Home Facebook Knows What You’re Doing (Even If You Don’t)

Facebook Knows What You’re Doing (Even If You Don’t)

If you think a site that pulls your Facebook status updates and FourSquare check-ins to tell the world if you’re hungover, doing drugs or looking to get fired is unsettling, consider this: It’s fairly simplistic when compared to what social networks will one day be able to figure out based on what you choose to broadcast to the world.

Billed as “an experiment by Callum Haywood,” We Know What You’re Doing’s about page makes it clear that all of the information is pulled from the APIs of Facebook and FourSquare. In other words, all of the information is available to anyone with an Internet connection (We Know What You’re doing at least has the courtesy to x-out phone numbers that people post on the site, but otherwise the information appears to be unedited).

Keep in mind that this is simply information that people are willingly and consciously sharing. As the people who study social media sentiment get better at what they’re doing, it’s inevitable that one day, enough information will be able to be culled from our status updates to create a competing site: We Know What You’re Doing (Even If You Don’t).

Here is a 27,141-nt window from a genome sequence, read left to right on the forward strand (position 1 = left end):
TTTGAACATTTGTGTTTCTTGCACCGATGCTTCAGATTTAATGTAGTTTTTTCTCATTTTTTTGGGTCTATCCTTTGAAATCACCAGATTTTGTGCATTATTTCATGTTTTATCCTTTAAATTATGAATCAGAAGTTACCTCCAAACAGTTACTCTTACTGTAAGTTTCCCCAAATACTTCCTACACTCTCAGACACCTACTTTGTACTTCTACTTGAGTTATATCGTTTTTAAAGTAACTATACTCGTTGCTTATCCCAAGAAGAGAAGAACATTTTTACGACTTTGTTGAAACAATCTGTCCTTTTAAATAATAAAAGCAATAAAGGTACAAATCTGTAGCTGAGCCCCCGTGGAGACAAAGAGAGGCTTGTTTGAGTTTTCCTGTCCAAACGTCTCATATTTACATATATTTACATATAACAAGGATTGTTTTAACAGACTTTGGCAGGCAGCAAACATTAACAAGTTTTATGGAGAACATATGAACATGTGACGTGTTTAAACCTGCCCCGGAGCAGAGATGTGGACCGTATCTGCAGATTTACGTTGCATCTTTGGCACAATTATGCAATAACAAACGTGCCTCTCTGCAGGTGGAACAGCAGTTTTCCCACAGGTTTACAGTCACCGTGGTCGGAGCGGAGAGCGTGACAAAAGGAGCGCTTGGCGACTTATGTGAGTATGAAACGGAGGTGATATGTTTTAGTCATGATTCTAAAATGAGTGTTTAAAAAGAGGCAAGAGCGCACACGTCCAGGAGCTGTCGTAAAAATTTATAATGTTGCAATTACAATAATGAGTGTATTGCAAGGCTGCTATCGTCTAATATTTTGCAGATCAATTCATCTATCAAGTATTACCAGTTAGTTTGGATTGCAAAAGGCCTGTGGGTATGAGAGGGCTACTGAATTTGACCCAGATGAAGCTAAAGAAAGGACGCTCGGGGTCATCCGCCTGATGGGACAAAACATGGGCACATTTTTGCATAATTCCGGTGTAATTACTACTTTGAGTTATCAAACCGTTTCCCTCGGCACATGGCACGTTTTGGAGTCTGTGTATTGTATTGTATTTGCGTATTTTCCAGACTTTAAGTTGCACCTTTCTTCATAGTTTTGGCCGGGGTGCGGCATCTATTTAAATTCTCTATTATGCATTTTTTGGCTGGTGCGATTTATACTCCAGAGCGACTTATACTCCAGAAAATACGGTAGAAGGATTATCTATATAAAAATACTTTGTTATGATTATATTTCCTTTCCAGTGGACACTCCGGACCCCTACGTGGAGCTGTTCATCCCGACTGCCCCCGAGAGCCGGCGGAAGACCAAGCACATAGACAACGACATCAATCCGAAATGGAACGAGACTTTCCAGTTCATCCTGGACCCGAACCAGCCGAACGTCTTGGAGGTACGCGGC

For example, earlier this year Facebook’s Data Science team posted lists of songs people had listened to before they changed their status to enter a relationship and songs they had listened to after they broke off a relationship, as signaled by their profile. The data is raw, but it’s safe to imagine that even if people choose not to share their relationship statuses online, we may one day be able to infer enough from everything else they share to figure that out.

It’s a goldmine for advertisers – push ads for couples’ getaways to people who are listening to Beyonce’s “Love On Top” and ads for online dating services for people who have put “The Cave” by Mumford & Sons on repeat.

“It’s hard to predict where we’ll go, because we’re at the very early stages of this science,” Facebook’s Cameron ­Marlow said in a compelling profile in the most recent issue of Technology Review. “The number of potential things that we could ask of Facebook’s data is enormous.”

Marlow heads a team of 12 researchers that “can swim in practically the entire ocean of personal data that Facebook maintains.” They blend math and programming with social science to draw all sorts of insights, and Marlow stressed throughout the article that the science is new and the team’s work is only beginning. (Facebook is expected to double the Data Science Team’s size within a year, and the team will take on a higher profile as Facebook tries to prove it’s more than just another site to house ads.)

“For the first time,” Marlow said, “we have a microscope that not only lets us examine social behavior at a very fine level that we’ve never been able to see before but allows us to run experiments that millions of users are exposed to.”

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